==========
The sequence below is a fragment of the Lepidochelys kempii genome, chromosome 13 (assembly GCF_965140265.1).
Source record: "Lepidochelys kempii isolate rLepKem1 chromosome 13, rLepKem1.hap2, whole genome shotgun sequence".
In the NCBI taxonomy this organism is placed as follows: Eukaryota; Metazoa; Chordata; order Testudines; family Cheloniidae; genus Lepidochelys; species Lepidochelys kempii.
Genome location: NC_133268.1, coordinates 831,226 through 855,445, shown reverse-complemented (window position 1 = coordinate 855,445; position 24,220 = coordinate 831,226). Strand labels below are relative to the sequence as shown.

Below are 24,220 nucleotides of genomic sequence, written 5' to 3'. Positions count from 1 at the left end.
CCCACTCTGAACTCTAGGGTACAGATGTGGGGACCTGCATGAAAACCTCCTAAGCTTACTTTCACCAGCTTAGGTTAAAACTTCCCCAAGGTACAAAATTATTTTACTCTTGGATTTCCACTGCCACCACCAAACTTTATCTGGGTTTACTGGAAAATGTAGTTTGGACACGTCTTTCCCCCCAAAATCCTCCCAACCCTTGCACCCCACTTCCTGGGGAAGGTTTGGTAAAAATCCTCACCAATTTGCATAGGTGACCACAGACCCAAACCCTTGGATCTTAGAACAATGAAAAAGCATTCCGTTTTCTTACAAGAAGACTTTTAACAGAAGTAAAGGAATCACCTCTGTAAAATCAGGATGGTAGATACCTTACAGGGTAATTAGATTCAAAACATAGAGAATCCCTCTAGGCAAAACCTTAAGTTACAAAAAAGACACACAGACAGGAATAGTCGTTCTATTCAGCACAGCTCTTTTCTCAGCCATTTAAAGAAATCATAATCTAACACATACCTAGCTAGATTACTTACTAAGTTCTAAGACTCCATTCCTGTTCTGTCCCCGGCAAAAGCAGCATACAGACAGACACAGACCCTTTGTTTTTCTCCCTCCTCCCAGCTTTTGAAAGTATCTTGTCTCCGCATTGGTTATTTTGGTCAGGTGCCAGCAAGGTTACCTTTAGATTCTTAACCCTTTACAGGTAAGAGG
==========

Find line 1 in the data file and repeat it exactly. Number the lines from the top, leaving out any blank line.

The sequence below is a fragment of the Lepidochelys kempii genome, chromosome 13 (assembly GCF_965140265.1).